Paroh vs. Moshe by Eli Lehman


Parashat Shemot deals repeatedly with the role of a leader. At the very beginning of the Parashah, Ya’akov is mentioned as the leader of Bnei Yisrael as they descend to Mitzrayim. As the Pasuk states (Shemot 1:1), “VeEileh Shemot Bnei Yisrael HaBa’im Mitzrayimah Eit Yaakov Ish UVeito Ba’u,” “And these are the names of the Children of Israel who were coming to Egypt; with Jacob, each man and his household came.” The Pesukim also describe Paroh’s fear of becoming a leader, as he orders every baby boy killed, fearing that one may become a leader. However, one boy, Moshe, is not killed and instead becomes one of the most influential leaders in our nation’s history. Thus, the Parashah sets up a contrast between the leadership of Paroh and Moshe, but how exactly do the two differ?

Paroh, as the king of Mitzrayim, wants to prevent all others from becoming king. Moshe tells Paroh (Shemot 5:1), “Koh Amar Hashem Elokei Yisrael Shalach Et Ami VeYachogu Li BaMidbar,” “So said Hashem, the God of Israel, ‘Send out My people so that they may celebrate for Me in the wilderness.’” To this, Paroh hastily replies (Shemot 5:2), “Mi Hashem Asher Eshma BeKolo LeShalach Et Yisrael Lo Yadati Et Hashem VeGam Et Yisrael Lo Ashalei’ach,” “Who is Hashem that I should heed to His voice to send out Israel? I do not know Hashem, nor will I send out Israel.” This Pasuk is difficult to grasp, as Moshe tells Paroh Who Hashem is when introducing his clause with the word of the “God of Israel.” How could Paroh not know who Hashem is? Perhaps, since Hashem is God, the ultimate leader, Paroh does not want to recognize Him as the Almighty who can command him. Rather, Paroh wants to exercise maximum authority, and thus he feels threatened. Additionally, Paroh fears that Moshe is rising as a leader and therefore, in response, makes the work of Bnei Yisrael extremely strenuous to show that he, Paroh, remains in charge.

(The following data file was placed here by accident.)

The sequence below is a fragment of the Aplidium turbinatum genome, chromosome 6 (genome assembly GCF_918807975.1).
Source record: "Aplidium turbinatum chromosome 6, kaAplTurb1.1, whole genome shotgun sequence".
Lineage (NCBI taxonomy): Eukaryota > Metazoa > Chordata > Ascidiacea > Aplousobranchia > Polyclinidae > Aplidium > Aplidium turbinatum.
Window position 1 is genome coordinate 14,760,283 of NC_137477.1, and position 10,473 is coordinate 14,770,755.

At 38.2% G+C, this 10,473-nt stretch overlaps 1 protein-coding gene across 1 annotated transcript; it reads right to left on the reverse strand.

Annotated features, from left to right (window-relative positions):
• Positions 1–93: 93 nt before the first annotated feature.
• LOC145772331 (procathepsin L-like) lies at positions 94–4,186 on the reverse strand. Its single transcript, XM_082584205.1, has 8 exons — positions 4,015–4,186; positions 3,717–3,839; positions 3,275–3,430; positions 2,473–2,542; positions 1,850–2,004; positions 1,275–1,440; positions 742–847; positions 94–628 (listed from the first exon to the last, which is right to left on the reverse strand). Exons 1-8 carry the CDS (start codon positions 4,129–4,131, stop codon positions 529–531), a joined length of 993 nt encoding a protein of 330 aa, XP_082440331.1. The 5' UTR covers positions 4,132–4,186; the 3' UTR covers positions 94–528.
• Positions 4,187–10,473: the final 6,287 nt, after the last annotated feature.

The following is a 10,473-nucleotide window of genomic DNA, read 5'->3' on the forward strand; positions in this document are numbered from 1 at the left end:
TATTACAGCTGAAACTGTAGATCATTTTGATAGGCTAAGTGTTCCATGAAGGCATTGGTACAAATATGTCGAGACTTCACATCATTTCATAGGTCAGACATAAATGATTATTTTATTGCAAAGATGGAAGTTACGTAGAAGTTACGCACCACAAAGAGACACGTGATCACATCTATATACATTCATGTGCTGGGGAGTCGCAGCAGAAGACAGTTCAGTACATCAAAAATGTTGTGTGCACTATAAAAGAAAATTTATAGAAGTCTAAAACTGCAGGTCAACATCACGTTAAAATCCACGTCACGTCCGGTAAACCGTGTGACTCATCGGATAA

However, Moshe is different from Paroh because Moshe does not wish to view himself as the top leader. When Moshe speaks with Hashem for the first time at the burning bush, Moshe states (Shemot 3:11), “Mi Anochi Ki Eileich El Paroh VeChi Otzi Et Bnei Yisrael MiMitzrayim,” “Who am I that I should go to Paroh and that I should take the Children of Israel out of Egypt?” Hashem then comforts Moshe and tells him that He will be with Moshe throughout his entire leadership. This also demonstrates that if we believe that Hashem is always with us, we will be successful.

Lastly, the Torah shows that a leader must be able to handle a nation’s complaints. Bnei Yisrael complain excessively to Moshe, saying, for example, “Asher Hivashtem Et Reicheinu BeEinei Paroh UVEinei Avadav Lateit Cherev BeYadam LeHargeinu,” “For you have made our very scent abhorrent in the eyes of Paroh and the eyes of his servants, to place a sword in their hands to murder us” (Shemot 5:21). Moshe has to listen to and handle many similar complaints from Bnei Yisrael, not only in Mitzrayim, but also later during their journey throughout the Midbar.

Hashem chooses Moshe as a leader because He knows that Moshe will be a humble person who understands that even though he is the leader, he does not have full, complete power, as Paroh thinks he has. Hashem knows that Moshe will always have full belief in Hashem’s ability to assist him in times of need. Hashem knows that Bnei Yisrael will complain consistently, and Moshe will not lose hope but will rather accept Hashem’s help with any difficult situation.

Paroh starts killing baby boys and working Bnei Yisrael tirelessly only when he sees another leader emerging. Unlike the humble Moshe, Paroh does not possess leadership skills, is not willing to believe in a God who has full control, and does not listen to Moshe’s request to let Bnei Yisrael leave for a mere three days. Paroh’s harsh leadership results in severe plagues against him and his nation. On the contrary, Moshe’s leadership results in a nation that continues to live strongly for many thousands of years.

Hopefully, we will all learn from Moshe’s leadership qualities and by keeping in mind the consequences of Paroh’s arrogance and the rewards of the Moshe’s humility, we will succeed as leaders of our nation.

Contributing to Society by Yonah Rossman

Check, Mate by Shmuel Garber